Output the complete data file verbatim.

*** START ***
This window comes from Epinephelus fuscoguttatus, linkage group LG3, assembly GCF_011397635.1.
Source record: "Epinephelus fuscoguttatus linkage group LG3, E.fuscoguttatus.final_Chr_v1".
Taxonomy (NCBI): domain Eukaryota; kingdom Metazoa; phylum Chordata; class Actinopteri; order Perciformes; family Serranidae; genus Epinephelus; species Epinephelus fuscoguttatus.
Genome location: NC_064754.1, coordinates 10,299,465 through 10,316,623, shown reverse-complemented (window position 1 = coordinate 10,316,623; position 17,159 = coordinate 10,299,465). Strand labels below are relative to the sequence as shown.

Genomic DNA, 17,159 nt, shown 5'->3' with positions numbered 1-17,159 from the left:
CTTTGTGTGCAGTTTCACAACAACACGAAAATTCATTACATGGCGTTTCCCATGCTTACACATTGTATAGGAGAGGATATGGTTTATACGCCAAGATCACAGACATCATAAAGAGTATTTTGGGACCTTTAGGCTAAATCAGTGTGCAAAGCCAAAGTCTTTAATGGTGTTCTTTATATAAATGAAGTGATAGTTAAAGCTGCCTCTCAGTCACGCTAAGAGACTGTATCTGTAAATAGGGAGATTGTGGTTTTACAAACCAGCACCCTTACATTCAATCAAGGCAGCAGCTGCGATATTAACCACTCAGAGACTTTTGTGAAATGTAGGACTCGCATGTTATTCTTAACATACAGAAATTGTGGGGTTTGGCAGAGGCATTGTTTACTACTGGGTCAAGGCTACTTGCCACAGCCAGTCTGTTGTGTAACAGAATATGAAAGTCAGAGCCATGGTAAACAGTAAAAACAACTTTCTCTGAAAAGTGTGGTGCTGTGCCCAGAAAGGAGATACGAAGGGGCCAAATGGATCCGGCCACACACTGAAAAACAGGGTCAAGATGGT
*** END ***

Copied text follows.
This window comes from Epinephelus fuscoguttatus, linkage group LG3, assembly GCF_011397635.1.
Source record: "Epinephelus fuscoguttatus linkage group LG3, E.fuscoguttatus.final_Chr_v1".
Taxonomy (NCBI): domain Eukaryota; kingdom Metazoa; phylum Chordata; class Actinopteri; order Perciformes; family Serranidae; genus Epinephelus; species Epinephelus fuscoguttatus.
Genome location: NC_064754.1, coordinates 10,299,465 through 10,316,623, shown reverse-complemented (window position 1 = coordinate 10,316,623; position 17,159 = coordinate 10,299,465). Strand labels below are relative to the sequence as shown.

Genomic DNA, 17,159 nt, shown 5'->3' with positions numbered 1-17,159 from the left:
CTTTGTGTGCAGTTTCACAACAACACGAAAATTCATTACATGGCGTTTCCCATGCTTACACATTGTATAGGAGAGGATATGGTTTATACGCCAAGATCACAGACATCATAAAGAGTATTTTGGGACCTTTAGGCTAAATCAGTGTGCAAAGCCAAAGTCTTTAATGGTGTTCTTTATATAAATGAAGTGATAGTTAAAGCTGCCTCTCAGTCACGCTAAGAGACTGTATCTGTAAATAGGGAGATTGTGGTTTTACAAACCAGCACCCTTACATTCAATCAAGGCAGCAGCTGCGATATTAACCACTCAGAGACTTTTGTGAAATGTAGGACTCGCATGTTATTCTTAACATACAGAAATTGTGGGGTTTGGCAGAGGCATTGTTTACTACTGGGTCAAGGCTACTTGCCACAGCCAGTCTGTTGTGTAACAGAATATGAAAGTCAGAGCCATGGTAAACAGTAAAAACAACTTTCTCTGAAAAGTGTGGTGCTGTGCCCAGAAAGGAGATACGAAGGGGCCAAATGGATCCGGCCACACACTGAAAAACAGGGTCAAGATGGT